Given the drubbing that commodities suffered last week in a series of painfully abrupt corrections, it's no wonder that many newcomers to these sectors are running for the exits amid fears that the bull run is over. There was apparently no shortage of sellers for silver,  which got a dramatic 20% haircut -- nearly twice the declines for oil and gold.

Later in the week, however, a shortage of another kind presented itself: Physical silver -- the metal itself -- was reportedly becoming hard to find. By midweek, online precious-metal discussion groups were plastered with reports of neighborhood coin shops that had little or no supply of silver bullion. Reports soon followed that regional and national bullion distributors themselves had run dry. Citing overwhelming demand, the American Precious Metals Exchange has frozen its online ordering platform, while other major bullion dealers are reporting no stock or delivery delays.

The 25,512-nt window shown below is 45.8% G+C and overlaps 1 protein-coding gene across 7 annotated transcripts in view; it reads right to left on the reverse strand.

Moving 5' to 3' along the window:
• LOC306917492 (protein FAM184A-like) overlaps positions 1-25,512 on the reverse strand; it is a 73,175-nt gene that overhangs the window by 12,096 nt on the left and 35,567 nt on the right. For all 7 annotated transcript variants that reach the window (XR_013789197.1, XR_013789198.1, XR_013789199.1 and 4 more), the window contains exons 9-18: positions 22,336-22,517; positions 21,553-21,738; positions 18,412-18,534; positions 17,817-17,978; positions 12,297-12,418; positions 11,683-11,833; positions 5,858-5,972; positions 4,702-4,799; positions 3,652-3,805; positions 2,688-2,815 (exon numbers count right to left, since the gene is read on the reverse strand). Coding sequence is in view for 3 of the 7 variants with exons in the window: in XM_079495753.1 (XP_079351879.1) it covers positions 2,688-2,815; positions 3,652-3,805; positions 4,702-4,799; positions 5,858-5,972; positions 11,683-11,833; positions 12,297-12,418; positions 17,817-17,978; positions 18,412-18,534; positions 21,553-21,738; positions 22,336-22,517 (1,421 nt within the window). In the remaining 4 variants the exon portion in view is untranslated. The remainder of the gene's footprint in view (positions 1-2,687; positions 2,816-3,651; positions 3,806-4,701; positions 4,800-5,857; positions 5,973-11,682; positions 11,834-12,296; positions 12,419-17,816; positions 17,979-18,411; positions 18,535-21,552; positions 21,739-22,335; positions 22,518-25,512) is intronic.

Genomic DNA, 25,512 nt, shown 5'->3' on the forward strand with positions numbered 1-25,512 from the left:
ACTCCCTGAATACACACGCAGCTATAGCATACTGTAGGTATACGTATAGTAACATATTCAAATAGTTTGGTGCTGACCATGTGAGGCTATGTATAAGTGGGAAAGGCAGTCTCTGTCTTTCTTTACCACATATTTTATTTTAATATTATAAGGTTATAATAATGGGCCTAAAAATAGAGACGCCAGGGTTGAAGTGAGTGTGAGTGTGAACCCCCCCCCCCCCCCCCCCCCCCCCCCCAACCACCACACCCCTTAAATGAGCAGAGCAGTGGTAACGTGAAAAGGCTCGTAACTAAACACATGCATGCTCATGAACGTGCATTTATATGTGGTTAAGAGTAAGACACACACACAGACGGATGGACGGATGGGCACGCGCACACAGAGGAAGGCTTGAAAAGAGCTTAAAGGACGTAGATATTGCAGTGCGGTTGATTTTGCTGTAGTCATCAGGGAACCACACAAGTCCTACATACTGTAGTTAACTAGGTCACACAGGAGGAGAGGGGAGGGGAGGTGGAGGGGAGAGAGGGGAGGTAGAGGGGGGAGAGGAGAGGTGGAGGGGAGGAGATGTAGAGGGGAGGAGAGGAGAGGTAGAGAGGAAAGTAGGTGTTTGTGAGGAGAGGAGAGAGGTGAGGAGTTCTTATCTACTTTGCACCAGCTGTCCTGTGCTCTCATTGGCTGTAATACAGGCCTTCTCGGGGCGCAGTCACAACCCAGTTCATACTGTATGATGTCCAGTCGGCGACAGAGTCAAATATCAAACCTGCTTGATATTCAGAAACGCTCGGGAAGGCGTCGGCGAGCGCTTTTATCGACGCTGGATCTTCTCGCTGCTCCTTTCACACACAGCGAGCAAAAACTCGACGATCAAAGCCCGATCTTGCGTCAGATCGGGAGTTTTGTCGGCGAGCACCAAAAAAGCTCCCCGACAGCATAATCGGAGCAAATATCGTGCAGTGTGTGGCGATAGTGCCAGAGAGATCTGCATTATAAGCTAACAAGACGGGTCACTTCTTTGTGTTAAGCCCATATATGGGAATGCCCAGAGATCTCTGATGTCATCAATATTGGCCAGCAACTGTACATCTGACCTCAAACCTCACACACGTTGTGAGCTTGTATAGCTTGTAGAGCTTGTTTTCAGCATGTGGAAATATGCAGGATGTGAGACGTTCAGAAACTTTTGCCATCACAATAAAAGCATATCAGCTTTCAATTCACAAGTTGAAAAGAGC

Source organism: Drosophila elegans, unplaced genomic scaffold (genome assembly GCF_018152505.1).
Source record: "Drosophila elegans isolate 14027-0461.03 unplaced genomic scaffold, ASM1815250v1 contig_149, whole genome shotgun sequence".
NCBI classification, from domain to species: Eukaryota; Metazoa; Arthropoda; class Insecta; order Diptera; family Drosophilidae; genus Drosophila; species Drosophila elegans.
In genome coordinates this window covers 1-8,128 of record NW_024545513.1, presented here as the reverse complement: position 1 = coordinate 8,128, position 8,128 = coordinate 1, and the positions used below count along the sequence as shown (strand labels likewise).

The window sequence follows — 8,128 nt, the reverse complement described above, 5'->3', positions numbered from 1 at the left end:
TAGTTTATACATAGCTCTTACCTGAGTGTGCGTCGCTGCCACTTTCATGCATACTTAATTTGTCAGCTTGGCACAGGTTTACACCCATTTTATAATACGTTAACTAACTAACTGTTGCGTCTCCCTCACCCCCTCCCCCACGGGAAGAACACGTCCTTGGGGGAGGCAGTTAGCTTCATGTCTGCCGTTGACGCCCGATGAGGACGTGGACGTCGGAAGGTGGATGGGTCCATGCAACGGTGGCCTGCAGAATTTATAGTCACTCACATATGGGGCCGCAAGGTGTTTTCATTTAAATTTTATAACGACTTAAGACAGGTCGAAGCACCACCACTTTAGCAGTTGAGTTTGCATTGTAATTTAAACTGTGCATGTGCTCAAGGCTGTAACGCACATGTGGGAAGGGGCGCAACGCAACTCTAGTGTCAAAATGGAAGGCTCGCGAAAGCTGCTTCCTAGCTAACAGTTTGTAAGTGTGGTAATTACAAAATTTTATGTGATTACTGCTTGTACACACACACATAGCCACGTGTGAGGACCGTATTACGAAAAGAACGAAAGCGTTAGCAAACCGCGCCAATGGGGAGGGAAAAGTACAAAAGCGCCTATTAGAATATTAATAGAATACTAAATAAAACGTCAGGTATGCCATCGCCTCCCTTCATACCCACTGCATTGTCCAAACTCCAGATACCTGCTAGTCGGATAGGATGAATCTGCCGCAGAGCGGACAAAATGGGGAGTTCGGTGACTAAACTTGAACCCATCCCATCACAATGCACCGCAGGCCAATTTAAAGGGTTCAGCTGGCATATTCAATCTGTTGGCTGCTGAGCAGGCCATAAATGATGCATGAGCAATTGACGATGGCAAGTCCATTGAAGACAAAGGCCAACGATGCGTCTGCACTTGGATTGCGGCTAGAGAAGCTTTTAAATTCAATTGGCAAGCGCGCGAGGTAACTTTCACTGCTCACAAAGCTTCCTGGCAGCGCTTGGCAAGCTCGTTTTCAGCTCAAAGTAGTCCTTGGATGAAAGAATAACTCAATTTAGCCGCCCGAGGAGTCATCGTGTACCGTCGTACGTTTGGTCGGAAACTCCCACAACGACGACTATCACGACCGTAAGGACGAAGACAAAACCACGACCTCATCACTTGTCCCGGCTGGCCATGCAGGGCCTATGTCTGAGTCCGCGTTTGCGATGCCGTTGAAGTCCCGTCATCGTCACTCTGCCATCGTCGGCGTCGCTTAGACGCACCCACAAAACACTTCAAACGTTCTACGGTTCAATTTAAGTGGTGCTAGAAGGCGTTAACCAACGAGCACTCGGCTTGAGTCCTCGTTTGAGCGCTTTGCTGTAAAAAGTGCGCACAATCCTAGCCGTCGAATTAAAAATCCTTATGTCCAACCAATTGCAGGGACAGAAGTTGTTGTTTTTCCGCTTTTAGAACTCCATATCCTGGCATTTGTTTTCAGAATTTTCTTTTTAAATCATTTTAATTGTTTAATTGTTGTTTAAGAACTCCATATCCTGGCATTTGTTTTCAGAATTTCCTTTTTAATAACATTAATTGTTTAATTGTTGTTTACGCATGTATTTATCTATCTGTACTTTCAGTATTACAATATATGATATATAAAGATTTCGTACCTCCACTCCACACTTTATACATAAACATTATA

An apparent disconnect has emerged between the spot price for silver and its physical availability within the marketplace. Fundamentally speaking, this is a noteworthy development. As economist David Morgan points out in his book Get the Skinny on Silver Investing, the entire supply of above-ground silver bullion worldwide was estimated in 2006 at about 500 million ounces. While mining companies such as Pan American Silver (Nasdaq: PAAS) and Hecla Mining (NYSE: HL) are busily producing all of the silver they can to satisfy demand, a significant chunk of the existing silver is tied up in funds and exchanges, including the iShares Silver Trust (AMEX: SLV) and the Central Fund of Canada (AMEX: CEF).

As the present shortage of physical silver suggests, the combined effect of industrial demand and increased investor interest may be outpacing the supply chain. If that's the case, then the recent decline in the silver spot price may not last as long as many observers anticipate.

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Fool contributor Christopher Barker captains yachts and writes about stocks. He can also be found acting foolishly within the CAPS community under the username Sinchiruna. He owns no shares in the companies mentioned. The Motley Fool has a disclosure policy.